A child’s long journey towards independence starts when it is born.  A very long period of dependence follows into infancy through babyhood to childhood and beyond. Parents need to be in it for the long haul, ready to encourage independence and self-reliance, resilience, confidence and survival. Children cannot have too much love and nurturing. The more people who love and care for them, the richer children’s lives will be and the more they will learn and thrive and feel secure and capable of going out into the world and forging their own path. This is one reason parental fighting over children on divorce is so tragic and the alienation of a child towards one parent by the other is the cruellest cut of all.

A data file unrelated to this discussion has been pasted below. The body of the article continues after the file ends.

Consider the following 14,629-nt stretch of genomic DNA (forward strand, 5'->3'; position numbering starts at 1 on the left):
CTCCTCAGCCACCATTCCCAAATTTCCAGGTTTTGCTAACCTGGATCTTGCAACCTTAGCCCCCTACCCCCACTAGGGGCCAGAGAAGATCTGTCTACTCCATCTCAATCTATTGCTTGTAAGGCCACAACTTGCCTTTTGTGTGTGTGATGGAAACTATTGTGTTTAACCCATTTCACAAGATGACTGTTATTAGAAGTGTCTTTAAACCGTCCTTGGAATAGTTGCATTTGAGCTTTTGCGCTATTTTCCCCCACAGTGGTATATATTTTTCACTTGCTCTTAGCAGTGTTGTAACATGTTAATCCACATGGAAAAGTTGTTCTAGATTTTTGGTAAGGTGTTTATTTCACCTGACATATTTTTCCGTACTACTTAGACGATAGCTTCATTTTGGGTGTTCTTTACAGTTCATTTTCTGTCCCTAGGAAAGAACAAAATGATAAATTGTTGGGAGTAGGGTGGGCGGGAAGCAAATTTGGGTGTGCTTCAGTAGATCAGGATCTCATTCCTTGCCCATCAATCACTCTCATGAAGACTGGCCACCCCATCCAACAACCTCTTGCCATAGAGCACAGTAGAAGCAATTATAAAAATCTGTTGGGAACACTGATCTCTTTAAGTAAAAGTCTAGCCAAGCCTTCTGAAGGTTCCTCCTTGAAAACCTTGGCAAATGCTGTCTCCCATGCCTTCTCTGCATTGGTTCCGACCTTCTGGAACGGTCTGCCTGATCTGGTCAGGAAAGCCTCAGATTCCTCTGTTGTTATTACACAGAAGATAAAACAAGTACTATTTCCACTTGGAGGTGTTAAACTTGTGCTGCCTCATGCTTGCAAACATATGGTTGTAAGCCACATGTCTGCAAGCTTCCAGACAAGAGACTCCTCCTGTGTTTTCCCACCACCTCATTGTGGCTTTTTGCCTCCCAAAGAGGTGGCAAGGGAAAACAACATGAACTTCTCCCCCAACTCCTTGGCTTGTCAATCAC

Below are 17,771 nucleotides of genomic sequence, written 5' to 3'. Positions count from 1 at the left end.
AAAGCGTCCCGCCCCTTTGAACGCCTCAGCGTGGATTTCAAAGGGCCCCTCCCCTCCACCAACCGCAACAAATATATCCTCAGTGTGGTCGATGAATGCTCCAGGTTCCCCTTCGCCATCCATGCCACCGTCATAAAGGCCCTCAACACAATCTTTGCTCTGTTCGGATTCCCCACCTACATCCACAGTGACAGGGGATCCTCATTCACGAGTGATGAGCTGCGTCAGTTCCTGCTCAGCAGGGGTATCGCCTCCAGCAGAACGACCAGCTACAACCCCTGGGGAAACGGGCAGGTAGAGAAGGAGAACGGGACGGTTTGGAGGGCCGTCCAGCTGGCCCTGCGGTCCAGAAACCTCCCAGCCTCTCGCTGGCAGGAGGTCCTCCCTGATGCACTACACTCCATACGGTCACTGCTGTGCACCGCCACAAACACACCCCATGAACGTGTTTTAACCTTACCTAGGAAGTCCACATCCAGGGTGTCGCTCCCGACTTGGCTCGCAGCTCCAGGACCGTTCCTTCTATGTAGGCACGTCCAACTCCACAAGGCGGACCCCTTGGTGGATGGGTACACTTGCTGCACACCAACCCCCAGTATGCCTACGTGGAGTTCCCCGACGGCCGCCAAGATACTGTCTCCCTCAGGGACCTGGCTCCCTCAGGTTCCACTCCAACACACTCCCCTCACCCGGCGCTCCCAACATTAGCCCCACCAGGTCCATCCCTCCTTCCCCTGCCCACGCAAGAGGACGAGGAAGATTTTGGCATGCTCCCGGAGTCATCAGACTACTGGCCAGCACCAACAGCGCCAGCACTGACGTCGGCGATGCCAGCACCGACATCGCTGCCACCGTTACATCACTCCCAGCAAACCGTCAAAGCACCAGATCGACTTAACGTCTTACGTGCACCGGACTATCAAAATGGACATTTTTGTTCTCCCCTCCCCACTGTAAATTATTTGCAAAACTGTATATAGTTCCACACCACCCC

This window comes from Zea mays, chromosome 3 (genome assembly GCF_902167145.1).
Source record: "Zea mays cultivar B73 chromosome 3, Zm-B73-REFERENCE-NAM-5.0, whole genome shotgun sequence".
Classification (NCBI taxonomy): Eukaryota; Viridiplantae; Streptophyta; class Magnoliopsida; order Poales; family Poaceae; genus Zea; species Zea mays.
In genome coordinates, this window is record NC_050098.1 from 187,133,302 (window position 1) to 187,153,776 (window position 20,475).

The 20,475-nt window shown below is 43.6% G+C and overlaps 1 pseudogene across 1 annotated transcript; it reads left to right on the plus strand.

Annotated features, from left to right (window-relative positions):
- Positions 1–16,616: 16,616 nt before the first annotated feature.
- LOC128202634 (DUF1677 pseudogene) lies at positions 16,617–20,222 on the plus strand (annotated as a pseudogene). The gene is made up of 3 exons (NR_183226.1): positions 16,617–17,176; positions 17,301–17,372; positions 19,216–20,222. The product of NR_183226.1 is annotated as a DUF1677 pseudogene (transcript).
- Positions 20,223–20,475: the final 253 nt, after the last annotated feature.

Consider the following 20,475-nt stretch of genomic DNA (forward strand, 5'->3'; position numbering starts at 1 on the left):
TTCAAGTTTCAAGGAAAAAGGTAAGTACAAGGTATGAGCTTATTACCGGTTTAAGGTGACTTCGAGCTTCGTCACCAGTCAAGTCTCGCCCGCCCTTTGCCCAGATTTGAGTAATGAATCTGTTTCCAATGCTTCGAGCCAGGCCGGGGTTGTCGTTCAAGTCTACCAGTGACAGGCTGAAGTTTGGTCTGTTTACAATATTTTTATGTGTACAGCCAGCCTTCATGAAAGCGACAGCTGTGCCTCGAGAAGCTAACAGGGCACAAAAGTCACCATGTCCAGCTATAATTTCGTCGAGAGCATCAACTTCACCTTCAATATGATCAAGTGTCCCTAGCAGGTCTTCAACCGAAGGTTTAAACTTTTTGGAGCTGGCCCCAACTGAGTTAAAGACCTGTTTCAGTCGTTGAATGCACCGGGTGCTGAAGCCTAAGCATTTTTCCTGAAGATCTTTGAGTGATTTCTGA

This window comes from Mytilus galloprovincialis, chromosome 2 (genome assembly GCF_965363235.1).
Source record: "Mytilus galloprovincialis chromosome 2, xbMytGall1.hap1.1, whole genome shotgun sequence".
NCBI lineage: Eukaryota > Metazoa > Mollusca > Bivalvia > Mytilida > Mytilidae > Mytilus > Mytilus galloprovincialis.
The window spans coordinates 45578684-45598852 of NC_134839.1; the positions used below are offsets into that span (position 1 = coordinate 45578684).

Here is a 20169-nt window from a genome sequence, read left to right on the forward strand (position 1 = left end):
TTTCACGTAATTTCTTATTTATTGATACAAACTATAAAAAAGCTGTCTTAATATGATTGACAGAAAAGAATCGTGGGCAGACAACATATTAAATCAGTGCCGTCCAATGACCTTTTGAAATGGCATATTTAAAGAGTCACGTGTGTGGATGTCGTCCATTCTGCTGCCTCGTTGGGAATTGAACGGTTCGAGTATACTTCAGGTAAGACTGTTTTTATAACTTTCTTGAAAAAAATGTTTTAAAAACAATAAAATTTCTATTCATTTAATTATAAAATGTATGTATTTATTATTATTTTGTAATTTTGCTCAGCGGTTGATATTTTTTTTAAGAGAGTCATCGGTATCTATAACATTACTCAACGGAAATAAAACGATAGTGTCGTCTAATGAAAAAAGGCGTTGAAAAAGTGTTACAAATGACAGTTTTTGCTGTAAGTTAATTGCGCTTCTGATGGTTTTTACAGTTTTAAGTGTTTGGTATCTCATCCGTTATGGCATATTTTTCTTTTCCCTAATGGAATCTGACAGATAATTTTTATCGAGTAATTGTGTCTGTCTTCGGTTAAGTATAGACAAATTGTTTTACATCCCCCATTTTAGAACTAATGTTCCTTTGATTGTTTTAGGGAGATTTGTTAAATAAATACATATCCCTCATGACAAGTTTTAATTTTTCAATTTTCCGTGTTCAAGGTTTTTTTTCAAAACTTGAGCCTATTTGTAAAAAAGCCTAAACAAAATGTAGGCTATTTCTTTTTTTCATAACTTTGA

At the end of childhood, every parent proves their love in the letting go of their child, whether this is off on a gap year, to College or leaving home to begin their own lives as independent autonomous adults at some other time. Where parents split up the letting go begins earlier, when they foster the relationship with the other parent so their child can have that relationship and all it offers. Cutting out what the other parent can give is making a child do with less than they might have. The poem that follows ‘Walking Away’ by Cecil Day Lewis describes that moment in life when you watch your child start school, starting out on their education and life outside the home. It sums up so much we feel in a very beautiful way.
Author: Mary Banham-Hall, Family Mediator, Milton Keynes & Bedford
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